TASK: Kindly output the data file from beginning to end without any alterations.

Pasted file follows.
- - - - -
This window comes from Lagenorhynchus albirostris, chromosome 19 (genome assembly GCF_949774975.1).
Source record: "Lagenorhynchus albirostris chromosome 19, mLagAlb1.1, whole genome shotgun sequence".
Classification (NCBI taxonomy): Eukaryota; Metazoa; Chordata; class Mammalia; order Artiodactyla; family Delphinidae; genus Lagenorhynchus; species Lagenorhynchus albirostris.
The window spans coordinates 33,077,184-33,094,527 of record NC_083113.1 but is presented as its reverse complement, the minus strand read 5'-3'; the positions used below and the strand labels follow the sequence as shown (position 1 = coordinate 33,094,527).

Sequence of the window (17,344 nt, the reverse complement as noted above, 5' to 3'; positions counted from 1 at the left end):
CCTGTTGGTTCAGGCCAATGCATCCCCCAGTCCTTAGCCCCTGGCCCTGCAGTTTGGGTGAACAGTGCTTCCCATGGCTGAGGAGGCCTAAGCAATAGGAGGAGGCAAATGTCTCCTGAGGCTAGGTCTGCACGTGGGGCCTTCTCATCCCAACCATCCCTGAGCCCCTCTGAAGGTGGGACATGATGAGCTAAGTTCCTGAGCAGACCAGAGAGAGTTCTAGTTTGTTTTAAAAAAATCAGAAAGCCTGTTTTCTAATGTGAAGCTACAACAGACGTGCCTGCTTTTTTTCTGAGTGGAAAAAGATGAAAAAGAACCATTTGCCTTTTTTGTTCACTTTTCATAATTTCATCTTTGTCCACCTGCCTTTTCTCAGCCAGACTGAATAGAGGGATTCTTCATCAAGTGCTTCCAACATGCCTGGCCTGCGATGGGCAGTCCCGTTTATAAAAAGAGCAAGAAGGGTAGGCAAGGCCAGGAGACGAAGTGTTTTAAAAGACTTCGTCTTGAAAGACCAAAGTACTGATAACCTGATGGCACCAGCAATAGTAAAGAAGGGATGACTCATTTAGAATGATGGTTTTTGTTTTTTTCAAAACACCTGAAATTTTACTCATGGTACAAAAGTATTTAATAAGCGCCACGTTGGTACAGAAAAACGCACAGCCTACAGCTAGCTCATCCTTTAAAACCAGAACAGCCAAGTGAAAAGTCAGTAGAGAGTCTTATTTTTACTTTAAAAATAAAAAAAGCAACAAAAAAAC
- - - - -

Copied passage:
This window comes from Lagenorhynchus albirostris, chromosome 19 (genome assembly GCF_949774975.1).
Source record: "Lagenorhynchus albirostris chromosome 19, mLagAlb1.1, whole genome shotgun sequence".
Classification (NCBI taxonomy): Eukaryota; Metazoa; Chordata; class Mammalia; order Artiodactyla; family Delphinidae; genus Lagenorhynchus; species Lagenorhynchus albirostris.
The window spans coordinates 33,077,184-33,094,527 of record NC_083113.1 but is presented as its reverse complement, the minus strand read 5'-3'; the positions used below and the strand labels follow the sequence as shown (position 1 = coordinate 33,094,527).

Sequence of the window (17,344 nt, the reverse complement as noted above, 5' to 3'; positions counted from 1 at the left end):
CCTGTTGGTTCAGGCCAATGCATCCCCCAGTCCTTAGCCCCTGGCCCTGCAGTTTGGGTGAACAGTGCTTCCCATGGCTGAGGAGGCCTAAGCAATAGGAGGAGGCAAATGTCTCCTGAGGCTAGGTCTGCACGTGGGGCCTTCTCATCCCAACCATCCCTGAGCCCCTCTGAAGGTGGGACATGATGAGCTAAGTTCCTGAGCAGACCAGAGAGAGTTCTAGTTTGTTTTAAAAAAATCAGAAAGCCTGTTTTCTAATGTGAAGCTACAACAGACGTGCCTGCTTTTTTTCTGAGTGGAAAAAGATGAAAAAGAACCATTTGCCTTTTTTGTTCACTTTTCATAATTTCATCTTTGTCCACCTGCCTTTTCTCAGCCAGACTGAATAGAGGGATTCTTCATCAAGTGCTTCCAACATGCCTGGCCTGCGATGGGCAGTCCCGTTTATAAAAAGAGCAAGAAGGGTAGGCAAGGCCAGGAGACGAAGTGTTTTAAAAGACTTCGTCTTGAAAGACCAAAGTACTGATAACCTGATGGCACCAGCAATAGTAAAGAAGGGATGACTCATTTAGAATGATGGTTTTTGTTTTTTTCAAAACACCTGAAATTTTACTCATGGTACAAAAGTATTTAATAAGCGCCACGTTGGTACAGAAAAACGCACAGCCTACAGCTAGCTCATCCTTTAAAACCAGAACAGCCAAGTGAAAAGTCAGTAGAGAGTCTTATTTTTACTTTAAAAATAAAAAAAGCAACAAAAAAAC